life. shoulders . officers come on board to examine the cargo. The Egyptian Custom-house . He is almost at his for last gasp. the amount of the tax is settled and paid. and a crowd of men comes rushing up with shouts and oaths. Ahead of them runs a single figure. for they are quite different in appearance from our own hooknosed. folds over and he wears a gilded girdle with fringed ends which hang down nearly to his knees. whose writing-case. and he 9 evidently fleeing the men behind him —rough. and our long voyage is at an end. A great noise is heard from one of the narrow riverside streets. In his right hand he carries a long stick. ' After a good deal of hot argument. he is is stout and not half- accustomed to running for his A. for . which he is not slow to lay over the shoulders of his men when they do not obey his orders fast enough. Most wear nothing but a kilt of white linen but the chief officer has a fine white cloak thrown over his . marks him out as a scribe. some cloaks. We have not gone far before we find that life in Thebes can be quite exciting. the mooring-ropes are thrown and made fast. and. and collect the dues that have to be paid on it and we watch them with interest. and some have their hair cut straight across their brows. with their thick many-coloured These Egyptians are all clean shaven . the ship drifts slowly up to the quay. while it falls thickly behind upon their necks in a multitude of little curls. so that it it stands out almost like a board where in fi-ont. C . of them wear wigs.E. and we are free to go up into the great town. stuck in his girdle. bearded sailors. which must have taken them no small trouble to get into order.A great '«ail Day in Thebes as comes thundering down. his linen kilt is stiffly starched.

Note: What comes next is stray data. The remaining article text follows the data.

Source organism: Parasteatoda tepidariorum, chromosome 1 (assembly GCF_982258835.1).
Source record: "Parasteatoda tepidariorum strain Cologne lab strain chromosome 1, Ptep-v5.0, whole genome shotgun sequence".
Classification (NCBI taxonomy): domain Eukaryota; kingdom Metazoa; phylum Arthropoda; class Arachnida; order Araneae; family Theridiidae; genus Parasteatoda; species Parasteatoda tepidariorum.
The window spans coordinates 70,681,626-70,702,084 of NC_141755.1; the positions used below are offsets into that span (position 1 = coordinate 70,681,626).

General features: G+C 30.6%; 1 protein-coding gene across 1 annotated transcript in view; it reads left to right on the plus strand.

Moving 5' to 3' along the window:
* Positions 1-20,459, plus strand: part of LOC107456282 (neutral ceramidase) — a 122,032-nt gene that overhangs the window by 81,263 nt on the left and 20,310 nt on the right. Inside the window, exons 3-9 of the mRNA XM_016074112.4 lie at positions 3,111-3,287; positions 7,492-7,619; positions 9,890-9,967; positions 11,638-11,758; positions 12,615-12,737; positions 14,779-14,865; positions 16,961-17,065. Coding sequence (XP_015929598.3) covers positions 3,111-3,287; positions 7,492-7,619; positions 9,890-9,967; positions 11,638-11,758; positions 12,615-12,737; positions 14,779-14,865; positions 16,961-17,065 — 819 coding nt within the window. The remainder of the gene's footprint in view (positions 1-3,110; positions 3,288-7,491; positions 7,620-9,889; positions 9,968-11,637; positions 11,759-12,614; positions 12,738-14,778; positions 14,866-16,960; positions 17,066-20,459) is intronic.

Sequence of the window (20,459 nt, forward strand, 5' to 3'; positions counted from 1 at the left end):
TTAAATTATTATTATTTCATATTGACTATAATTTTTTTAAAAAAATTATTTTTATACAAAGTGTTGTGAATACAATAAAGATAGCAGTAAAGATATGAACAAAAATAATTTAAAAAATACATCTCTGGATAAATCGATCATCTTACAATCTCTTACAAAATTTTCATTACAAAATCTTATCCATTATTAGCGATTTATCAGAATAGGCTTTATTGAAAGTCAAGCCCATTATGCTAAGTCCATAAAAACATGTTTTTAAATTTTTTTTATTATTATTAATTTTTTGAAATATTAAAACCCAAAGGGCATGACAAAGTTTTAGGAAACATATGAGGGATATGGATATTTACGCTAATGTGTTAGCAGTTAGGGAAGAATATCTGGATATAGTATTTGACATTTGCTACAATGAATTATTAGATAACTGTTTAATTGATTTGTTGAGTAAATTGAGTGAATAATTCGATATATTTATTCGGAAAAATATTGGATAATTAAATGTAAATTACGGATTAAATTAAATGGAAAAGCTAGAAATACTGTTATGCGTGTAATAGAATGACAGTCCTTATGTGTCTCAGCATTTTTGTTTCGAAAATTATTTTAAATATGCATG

He is Prince Paser. and a good deal of stone-throwing. have been working for They have had no wages . In a little while the gate is cautiously unbarred. Bruised and bleeding. He gasps out a word to the porter. and why they have chased and beaten his secretary. He and his mates. we have no clothes. they have not even weeks. to appeal to have been driven here by hunger and thirst . They all shout at once in answer to the Prince's question but by-and-by they push forward a spokesman. but warming up as he goes along." When the Pharaoh. very richly dressed. who form a ring round it. making such a noise. had the corn and oil which ought to be issued as rations to Government workmen. or. and is naked. and followed by half a dozen well-armed negro guards. The gate is slammed and bolted in the faces of his pursuers. he darts up to the gate of a handsome house whose garden-wall faces the street. who has charge of the Works Department of the Theban Government. So they have struck work. to make their complaint to the great man. and the workmen are masons employed on a large job in the cemetery of Thebes. the whole crowd lO .Ancient Egypt working class are chasing him with cries of anger. we have no oil. and asks the workmen why they are here. rather sheepishly at first. Write to our lord the Pharaoh. if his stores are exhausted. ill-fed creatures of the — quickly passed into the garden. " We spokesman has finished his complaint. we have no food. that he may give us something for our sustenance. and now they have come to their lord the Prince to . shouting and shaking their fists. and he begins. and a fine-looking man. entreat him either to give command that the rations be issued. steps forward. he says.